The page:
Living with Mister Bean

BeanHe looks like Mister Bean, I thought.

The first time I saw Elder Fowler had been at a zone conference a few months before. He didn’t quite fit in with the other elders, and I think he liked it that way. He was a big man, around 6’4” and 280 pounds or so, with a strange face that he frequently contorted into bizarre facial expressions purposefully. He had the standard missionary gear on, white shirt and tie, slacks, and black shoes, but he wore characteristic ties, with bizarre patterns or obscure cartoon characters on them. During that first meeting, while the other missionaries ate sandwiches and chatted with each other, Elder Fowler sat over in the corner solo, blowing bubbles from a pink container, like a child would in a park. No one really interacted with him because, well, he was blowing bubbles.

I had been in Kutztown, Pennsylvania, for two months when I got the call that Elder Free would be leaving and Elder Fowler would be my new companion. My brain scanned itself, remembering the bizarre bubble-blowing, and I felt a sense of dread come over me. Living with a person like Fowler would not be easy. I had no idea what I was in for.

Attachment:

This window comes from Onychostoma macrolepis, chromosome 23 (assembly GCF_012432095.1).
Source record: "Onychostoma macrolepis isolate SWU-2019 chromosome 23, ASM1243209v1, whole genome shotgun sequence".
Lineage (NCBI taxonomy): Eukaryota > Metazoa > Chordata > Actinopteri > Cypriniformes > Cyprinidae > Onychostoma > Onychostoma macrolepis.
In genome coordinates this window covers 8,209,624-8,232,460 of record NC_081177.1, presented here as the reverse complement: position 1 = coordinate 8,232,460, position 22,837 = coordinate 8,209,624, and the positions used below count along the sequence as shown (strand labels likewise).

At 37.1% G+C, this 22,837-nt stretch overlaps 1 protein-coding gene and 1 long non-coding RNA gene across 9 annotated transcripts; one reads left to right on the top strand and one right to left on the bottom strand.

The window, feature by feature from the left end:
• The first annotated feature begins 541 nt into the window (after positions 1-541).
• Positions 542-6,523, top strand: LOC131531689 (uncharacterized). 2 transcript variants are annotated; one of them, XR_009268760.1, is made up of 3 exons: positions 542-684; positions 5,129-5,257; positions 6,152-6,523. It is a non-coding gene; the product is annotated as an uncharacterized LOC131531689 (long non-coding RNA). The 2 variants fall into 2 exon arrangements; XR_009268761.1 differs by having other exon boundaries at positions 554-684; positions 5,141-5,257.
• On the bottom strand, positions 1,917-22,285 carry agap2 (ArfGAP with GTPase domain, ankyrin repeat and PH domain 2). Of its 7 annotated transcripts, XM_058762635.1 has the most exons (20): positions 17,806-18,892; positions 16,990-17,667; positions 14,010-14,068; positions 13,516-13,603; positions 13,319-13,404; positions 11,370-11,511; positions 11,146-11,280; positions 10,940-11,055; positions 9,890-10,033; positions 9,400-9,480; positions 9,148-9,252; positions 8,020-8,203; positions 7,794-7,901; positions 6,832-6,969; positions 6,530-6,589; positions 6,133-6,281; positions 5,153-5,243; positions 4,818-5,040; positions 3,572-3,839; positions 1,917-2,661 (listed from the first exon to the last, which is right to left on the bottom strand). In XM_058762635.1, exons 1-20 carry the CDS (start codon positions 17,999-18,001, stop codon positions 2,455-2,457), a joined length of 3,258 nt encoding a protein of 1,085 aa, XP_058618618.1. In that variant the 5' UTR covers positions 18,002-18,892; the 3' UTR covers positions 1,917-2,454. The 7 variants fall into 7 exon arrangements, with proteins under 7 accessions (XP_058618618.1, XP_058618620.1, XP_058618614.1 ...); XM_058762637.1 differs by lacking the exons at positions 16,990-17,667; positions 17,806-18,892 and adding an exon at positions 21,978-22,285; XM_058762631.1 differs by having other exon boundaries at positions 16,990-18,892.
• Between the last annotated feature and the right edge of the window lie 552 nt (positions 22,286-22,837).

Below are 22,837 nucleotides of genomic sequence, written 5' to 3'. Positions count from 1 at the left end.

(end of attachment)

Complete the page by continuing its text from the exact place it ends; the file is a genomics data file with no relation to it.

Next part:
Living with a companion was difficult. We shared the apartment, the car, even the bedroom. We weren’t allowed alone time, ever, except to shower. Sharing space with someone like that, with no breaks, was trying even when perfectly suited for each other, but living with someone that was difficult to be around, with no breaks, with no reprieve, with no recreation… I knew I was in for a major challenge.

The first day in our apartment, Elder Fowler entered the apartment singing show tunes. He opened a bag, calling it his Mary Poppins bag (Mary Poppins was his personal hero) and removed a series of bizarre items that he placed around the apartment, things he would use ritualistically every day thereafter. He had a stuffed winged bat that he hung from the ceiling over his bed that he kissed good night before bed, three purple ceramic hippopotamus figures that matched the small plastic purple hippopotamus he wore on a string around his neck, a collection of cooking supplies (like a rolling pin and cookie cutters) that he would use to make elaborate baked breakfasts every morning (stuffed French toast, hash browns, cinnamon rolls, and thick pancakes), a small CD player that he played Disney soundtracks on, and a large bottle of bubble bath.